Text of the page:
The new kid on the scene is Rhizome and their Webrecorder. It is open sourced and the WARC files are self-hosted. Anybody can record a website for preservation into a WARC file for future playback by visiting Webrecorder.io and entering the URL of the website you’d like to save. You can download the Web archive player here. A cool example of an interactive web project archived using this tool is the Instagram account @veteranas_and_rucas. The archived version is viewable here. As you can imagine the static text and image sites are easier than more complex media rich sites or things with interactive and dynamic content. Rhizome just won a $600k Mellon grant for further development of this tool.

Using Webrecorder, I created a WARC of Instagram photos located at the Getty Center. The WARC file can be downloaded here:

https://drive.google.com/file/d/0ByyU1Pkqn6AOTHNPanloYmJPSTQ/view?usp=sharing

Don’t forget, you’ll need to download the Web Archive Player to view the file.

Archiving the ephemeral nature of social media is an exciting frontier to be a part of. As technology moves forward, it is important to find ways to save content, both for nostalgic purposes and for future analysis and study. These tools, mapping interactives and web archiving are useful to the Instagram community in understanding the impact one social media platform has on their lives. It is also useful to see how the community as a whole has changed over time.

Web Archive player

Patron Privacy on Social Media

SP16: INFO-200 Sec 10 – Inf. Comm – Blog Post #5

 

The NYPL Instagram account is very active and successful in getting people to interact with their posts and engaging users. It shares information about library resources, events. It runs contests, recommends books, and promotes other library sponsored activities. All of this makes them more effective at communicating with their audience and providing access to information. They do however need to be careful in how they protect the privacy of their patrons as they are interacting with the Library’s social media.

The third point on the ALA Code of Ethics refers to a patron’s privacy:

We protect each library user’s right to privacy and confidentiality with respect to information sought or received and resources consulted, borrowed, acquired or transmitted.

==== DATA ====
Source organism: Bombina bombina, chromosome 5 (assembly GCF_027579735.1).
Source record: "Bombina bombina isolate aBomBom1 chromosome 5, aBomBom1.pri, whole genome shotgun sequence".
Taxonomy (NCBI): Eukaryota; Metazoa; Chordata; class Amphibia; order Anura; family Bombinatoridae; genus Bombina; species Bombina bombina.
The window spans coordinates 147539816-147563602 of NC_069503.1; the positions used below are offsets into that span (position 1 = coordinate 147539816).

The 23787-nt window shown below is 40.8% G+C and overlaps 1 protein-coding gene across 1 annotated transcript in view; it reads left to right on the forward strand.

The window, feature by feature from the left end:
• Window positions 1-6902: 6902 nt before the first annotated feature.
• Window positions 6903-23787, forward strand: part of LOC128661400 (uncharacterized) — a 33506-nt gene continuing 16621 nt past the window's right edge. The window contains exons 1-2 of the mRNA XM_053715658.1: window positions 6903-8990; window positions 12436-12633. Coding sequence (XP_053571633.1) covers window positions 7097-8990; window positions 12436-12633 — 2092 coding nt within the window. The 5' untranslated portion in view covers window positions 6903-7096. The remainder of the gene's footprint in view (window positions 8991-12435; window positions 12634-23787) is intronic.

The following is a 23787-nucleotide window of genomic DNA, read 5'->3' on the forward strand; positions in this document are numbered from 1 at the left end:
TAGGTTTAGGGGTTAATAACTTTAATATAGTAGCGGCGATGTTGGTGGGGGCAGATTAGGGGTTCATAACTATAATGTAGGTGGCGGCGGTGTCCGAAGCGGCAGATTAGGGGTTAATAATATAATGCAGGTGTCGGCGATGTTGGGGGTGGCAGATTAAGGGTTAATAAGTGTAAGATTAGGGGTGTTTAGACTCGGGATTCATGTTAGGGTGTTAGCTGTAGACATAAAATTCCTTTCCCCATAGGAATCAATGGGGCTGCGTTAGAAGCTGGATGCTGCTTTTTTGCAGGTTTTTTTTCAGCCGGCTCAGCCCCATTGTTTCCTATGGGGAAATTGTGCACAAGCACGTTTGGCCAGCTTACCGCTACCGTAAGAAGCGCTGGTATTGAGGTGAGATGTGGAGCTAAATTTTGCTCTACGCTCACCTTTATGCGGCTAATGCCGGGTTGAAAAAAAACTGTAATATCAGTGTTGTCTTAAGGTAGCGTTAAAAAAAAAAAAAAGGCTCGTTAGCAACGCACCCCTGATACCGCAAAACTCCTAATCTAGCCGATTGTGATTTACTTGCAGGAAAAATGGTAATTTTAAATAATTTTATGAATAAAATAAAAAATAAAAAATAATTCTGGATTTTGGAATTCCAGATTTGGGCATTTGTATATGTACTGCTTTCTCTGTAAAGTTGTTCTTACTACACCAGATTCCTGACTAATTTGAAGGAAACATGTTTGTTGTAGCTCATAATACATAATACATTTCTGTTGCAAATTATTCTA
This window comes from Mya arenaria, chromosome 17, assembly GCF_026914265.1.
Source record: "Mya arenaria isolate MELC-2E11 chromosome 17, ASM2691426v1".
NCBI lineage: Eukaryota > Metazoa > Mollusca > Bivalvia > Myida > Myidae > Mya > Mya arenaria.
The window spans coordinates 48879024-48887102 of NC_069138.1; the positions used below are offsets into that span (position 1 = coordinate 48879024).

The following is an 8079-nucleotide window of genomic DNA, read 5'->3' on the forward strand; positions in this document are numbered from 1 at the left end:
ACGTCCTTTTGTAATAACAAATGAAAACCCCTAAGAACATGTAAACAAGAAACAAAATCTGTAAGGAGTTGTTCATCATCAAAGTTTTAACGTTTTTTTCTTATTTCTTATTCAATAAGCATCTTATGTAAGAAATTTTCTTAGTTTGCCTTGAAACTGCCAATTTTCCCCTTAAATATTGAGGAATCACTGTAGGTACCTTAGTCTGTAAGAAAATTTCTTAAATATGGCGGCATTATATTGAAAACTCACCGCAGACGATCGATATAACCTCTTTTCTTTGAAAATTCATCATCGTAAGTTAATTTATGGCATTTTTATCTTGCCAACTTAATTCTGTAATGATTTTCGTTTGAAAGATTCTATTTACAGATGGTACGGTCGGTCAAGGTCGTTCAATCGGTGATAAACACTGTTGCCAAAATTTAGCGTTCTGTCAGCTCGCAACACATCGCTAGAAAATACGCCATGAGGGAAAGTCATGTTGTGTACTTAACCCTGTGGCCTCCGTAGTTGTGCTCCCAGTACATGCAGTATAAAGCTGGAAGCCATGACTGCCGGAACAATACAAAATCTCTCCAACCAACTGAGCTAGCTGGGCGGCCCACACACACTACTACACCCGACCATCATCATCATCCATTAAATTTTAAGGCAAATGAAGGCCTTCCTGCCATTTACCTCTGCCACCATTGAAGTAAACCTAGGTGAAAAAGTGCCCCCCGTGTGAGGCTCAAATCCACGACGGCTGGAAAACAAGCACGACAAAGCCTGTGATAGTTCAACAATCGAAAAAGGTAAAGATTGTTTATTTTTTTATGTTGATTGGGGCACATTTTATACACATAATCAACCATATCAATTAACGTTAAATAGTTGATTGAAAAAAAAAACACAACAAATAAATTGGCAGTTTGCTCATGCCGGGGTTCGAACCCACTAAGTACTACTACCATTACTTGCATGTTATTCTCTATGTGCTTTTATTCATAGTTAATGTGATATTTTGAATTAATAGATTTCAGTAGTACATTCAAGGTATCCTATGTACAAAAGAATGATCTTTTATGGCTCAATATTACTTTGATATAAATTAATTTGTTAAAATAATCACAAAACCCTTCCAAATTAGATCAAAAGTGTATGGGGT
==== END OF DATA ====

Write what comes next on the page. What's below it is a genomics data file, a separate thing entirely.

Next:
Last week, the NYPL held a Q&A with Marley Diaz of #1000BlackGirlBooks. (Look her up, she’s incredible!) How are these questions from patrons being handled? How can the library protect the patron’s privacy? Is there an expectation of less privacy because the question was asked on a public platform? What happens if Instagram posts are archived at the Library of Congress like Twitter is? Patron interactions, that otherwise would be confidential, could now become public, far beyond the reach of a user’s followers and friends lists.

Other things to consider are the rules that govern the platform, since it is owned by a private company. Instagram as a company has a set of community guidelines for people posting to and engaging with the social media platform. They are a private company so they are allowed to make rules beyond the law. In fact, they have been criticized for  their censorship, specifically for banning photos of female nipples (with the exception of mastectomy scars, breastfeeding, and art). Many photographers have had their photos pulled off the site for violating community guidelines. There is a hashtag campaign to #freethenipple that asks how a photo showing female nipples is any different than shirtless male. An Instagram user might come to a library looking for information on the history of censorship. Intellectual freedom and censorship are important information needs of Instagram users – they are both creators and consumers of content. Additionally, the current state of copyright laws on the internet and how they are being abused as tools for censorship, is important for Instagram users to be aware of.